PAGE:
RIAs can be done in bits and pieces; a little Ajax here, a mashup there... The stuff of Rich Internet Applications - sophisticated user interfaces, multimedia, graphics - is more fun to program than, say, transaction algorithms. It's the kind of programming that will come in the back door no matter what. The wise IT manager will recognize the enthusiasm and promote it wherever it can be useful.
Every time there's a new technology, trend or technique in the computer industry, thousands of minds engage with the important questions of IF or WHEN to get into it and the well-known "technology cycle of adoption." I usually characterize the cycle like this: First adopters, early adopters, early majority, late majority, laggards, Luddites. The dynamics are fairly well understood; those who start early may have a competitive advantage but also run a higher risk of failure. Later adopters get more stable technology and better perspective, but may have little or no competitive advantage. Each organization gets to pick its strategy on a continuum from gung-ho to do-nothing.
This is the situation with Rich Internet Applications and the new software development ideas that go with it; and beyond that are the many facets of the so-called Web 2.0. I hear theme and variation on the IF and WHEN questions from IT people all the time. Even those shops that are already doing RIA development continue to re-visit the questions.Like so much in IT, RIA is both something old and something new. The idea of better software usability is ancient, although it took the personal computer revolution to kick it into high gear. The Internet was just another means of communication, but with the Web it quickly evolved into the engine of progressive computing. Still, there's much room for improvement. Traditional Web applications, based on page-oriented HTML were/are, in a nutshell, clunky. This is where RIA and associated tools and techniques (for example, Ajax) came in. Now the industry is rushing pell-mell to embrace better user interfaces for Web applications and incorporate the presentation power of graphics and streaming multimedia.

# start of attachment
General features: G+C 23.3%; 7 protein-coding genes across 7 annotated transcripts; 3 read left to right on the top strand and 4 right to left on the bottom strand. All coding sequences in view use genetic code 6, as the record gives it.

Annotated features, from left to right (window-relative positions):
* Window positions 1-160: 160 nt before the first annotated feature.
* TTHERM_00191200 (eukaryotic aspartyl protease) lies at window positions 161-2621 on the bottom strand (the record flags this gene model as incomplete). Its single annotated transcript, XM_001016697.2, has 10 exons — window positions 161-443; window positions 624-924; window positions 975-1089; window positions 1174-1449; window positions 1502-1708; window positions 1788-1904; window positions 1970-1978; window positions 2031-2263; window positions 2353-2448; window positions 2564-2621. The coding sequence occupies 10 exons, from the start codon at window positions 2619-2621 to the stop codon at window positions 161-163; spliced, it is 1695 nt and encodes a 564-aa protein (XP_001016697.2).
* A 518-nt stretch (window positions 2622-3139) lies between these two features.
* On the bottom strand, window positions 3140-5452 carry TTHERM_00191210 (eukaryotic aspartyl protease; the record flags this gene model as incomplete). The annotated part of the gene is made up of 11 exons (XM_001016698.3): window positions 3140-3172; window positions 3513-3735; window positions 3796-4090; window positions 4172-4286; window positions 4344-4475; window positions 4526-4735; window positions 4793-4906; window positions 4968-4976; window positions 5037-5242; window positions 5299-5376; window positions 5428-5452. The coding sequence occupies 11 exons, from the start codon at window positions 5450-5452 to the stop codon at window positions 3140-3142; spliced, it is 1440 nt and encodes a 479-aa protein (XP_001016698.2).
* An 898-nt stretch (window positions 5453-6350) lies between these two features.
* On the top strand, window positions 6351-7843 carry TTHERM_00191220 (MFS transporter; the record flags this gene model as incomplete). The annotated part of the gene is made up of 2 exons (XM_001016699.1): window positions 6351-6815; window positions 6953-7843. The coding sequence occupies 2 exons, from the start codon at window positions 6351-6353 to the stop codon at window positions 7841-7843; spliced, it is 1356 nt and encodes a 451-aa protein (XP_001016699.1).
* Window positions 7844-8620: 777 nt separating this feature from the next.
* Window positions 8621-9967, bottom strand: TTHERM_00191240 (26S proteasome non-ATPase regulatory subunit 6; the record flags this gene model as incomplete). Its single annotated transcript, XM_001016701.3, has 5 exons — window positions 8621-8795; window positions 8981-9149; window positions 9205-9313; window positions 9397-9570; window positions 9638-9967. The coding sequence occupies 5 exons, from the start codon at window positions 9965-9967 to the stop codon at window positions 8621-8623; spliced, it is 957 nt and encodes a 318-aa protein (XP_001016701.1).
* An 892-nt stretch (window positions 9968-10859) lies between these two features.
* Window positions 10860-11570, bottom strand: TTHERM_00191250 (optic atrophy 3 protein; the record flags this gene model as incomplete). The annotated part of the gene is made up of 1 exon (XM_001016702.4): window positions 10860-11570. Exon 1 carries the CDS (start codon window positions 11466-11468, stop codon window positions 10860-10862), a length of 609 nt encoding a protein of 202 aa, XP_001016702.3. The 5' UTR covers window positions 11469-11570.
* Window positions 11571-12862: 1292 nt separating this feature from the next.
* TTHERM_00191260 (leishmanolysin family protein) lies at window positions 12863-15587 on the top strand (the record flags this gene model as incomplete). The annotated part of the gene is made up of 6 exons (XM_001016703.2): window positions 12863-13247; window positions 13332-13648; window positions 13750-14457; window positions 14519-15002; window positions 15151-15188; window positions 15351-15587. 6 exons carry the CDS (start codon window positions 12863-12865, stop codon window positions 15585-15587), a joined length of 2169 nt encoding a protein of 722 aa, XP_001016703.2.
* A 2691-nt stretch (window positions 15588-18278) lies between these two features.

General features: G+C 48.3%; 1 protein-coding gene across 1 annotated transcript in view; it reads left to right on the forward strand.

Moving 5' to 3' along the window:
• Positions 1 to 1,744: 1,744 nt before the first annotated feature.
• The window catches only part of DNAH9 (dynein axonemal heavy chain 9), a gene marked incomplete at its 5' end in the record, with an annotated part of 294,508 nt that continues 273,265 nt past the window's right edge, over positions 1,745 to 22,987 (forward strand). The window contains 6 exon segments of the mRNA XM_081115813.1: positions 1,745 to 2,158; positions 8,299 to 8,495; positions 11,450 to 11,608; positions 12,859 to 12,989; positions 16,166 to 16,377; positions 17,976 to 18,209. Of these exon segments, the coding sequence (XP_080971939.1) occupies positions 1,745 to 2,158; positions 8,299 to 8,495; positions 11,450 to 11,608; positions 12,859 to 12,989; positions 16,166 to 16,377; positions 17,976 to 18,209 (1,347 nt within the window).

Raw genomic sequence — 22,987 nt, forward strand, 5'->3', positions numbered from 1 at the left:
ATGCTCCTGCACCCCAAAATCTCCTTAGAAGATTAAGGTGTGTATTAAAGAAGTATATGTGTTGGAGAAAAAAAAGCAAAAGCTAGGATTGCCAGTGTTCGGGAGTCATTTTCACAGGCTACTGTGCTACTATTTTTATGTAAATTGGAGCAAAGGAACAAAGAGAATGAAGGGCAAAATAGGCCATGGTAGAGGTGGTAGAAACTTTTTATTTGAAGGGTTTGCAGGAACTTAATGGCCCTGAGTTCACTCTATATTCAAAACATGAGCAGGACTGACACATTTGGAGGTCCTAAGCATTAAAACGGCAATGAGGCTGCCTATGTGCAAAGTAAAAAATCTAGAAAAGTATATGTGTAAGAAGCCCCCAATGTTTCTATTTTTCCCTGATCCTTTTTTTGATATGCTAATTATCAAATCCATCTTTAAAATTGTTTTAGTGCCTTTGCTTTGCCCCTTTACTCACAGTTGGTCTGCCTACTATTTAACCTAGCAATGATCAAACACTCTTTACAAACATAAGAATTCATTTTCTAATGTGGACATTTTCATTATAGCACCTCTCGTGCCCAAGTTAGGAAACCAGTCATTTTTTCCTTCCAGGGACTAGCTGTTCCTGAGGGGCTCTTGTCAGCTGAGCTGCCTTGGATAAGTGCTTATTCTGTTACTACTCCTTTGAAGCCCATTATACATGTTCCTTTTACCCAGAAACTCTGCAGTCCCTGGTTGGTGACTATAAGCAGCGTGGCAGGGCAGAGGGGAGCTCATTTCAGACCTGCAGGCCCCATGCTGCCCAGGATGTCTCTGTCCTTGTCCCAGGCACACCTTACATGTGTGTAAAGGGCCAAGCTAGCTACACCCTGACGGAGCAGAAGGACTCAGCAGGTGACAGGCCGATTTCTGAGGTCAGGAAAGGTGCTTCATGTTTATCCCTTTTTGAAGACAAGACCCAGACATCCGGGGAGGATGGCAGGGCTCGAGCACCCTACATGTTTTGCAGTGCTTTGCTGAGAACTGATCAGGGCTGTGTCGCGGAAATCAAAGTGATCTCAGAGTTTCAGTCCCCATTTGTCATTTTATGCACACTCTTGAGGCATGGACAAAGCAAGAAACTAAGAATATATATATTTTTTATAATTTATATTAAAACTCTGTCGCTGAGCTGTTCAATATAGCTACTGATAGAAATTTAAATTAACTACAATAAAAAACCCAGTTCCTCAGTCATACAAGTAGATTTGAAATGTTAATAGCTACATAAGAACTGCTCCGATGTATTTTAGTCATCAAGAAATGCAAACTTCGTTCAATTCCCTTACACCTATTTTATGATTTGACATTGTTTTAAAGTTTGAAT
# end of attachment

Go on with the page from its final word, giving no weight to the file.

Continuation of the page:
I'm assuming nearly everybody in IT management knows something about this, and to one degree or another is facing the IF and WHEN questions. Here are a few observations:
- RIA development does not require the kind of systematic approach that's almost de rigueur for Web Services and SOA. It's usually better to fit the new programming techniques into a solid framework, and many will argue that SOA should be that framework. All I'm saying is that RIA projects can be and will be done without fitting them into an architecture.
- RIA can be done in bits and pieces; a little AJAX here, a mashup there. I'm not saying this is the only way to get into Web 2.0 and RIA, but if left to their own devices, programmers will begin to incorporate rich elements. The stuff of Rich Internet Applications - sophisticated user interfaces, multimedia, graphics - is more fun to program than, say, transaction algorithms. It's the kind of programming that will come in the back door no matter what. The wise IT manager will recognize the enthusiasm and promote it into projects that are useful for the organization.
- RIAs will often work side by side with older programs rather than replacing them. In short, this is a powerful but evolutionary change.
- There is a difference between early adoption for the purpose of gaining experience, and early adoption to put something in front of the public. I've had the opportunity recently to interview some prime movers for Web 2.0 and RIA tools at companies such as Adobe and IBM. One thing that surprised me was how often they mentioned, to paraphrase, acquiring a taste for one's own dog food. To me this meant using their own tools and concepts in-house as a vital part of becoming familiar with RIA and Web 2.0. Even under severe competitive pressure, they use this approach to experience what it's like to be the first among first adopters. Not a bad strategy for any IT shop that may want to learn more about this particular technology adoption cycle.
Nelson King has been a software developer for more than twenty-five years. Further complications include being a computer-industry analyst, product reviewer and author (of nine books on database programming). He's been writing for Intelligent Enterprise (and its precursors) for more than ten years. Write him at firstname.lastname@example.orgRIAs can be done in bits and pieces; a little Ajax here, a mashup there... The stuff of Rich Internet Applications - sophisticated user interfaces, multimedia, graphics - is more fun to program than, say, transaction algorithms. It's the kind of programming that will come in the back door no matter what. The wise IT manager will recognize the enthusiasm and promote it wherever it can be useful.
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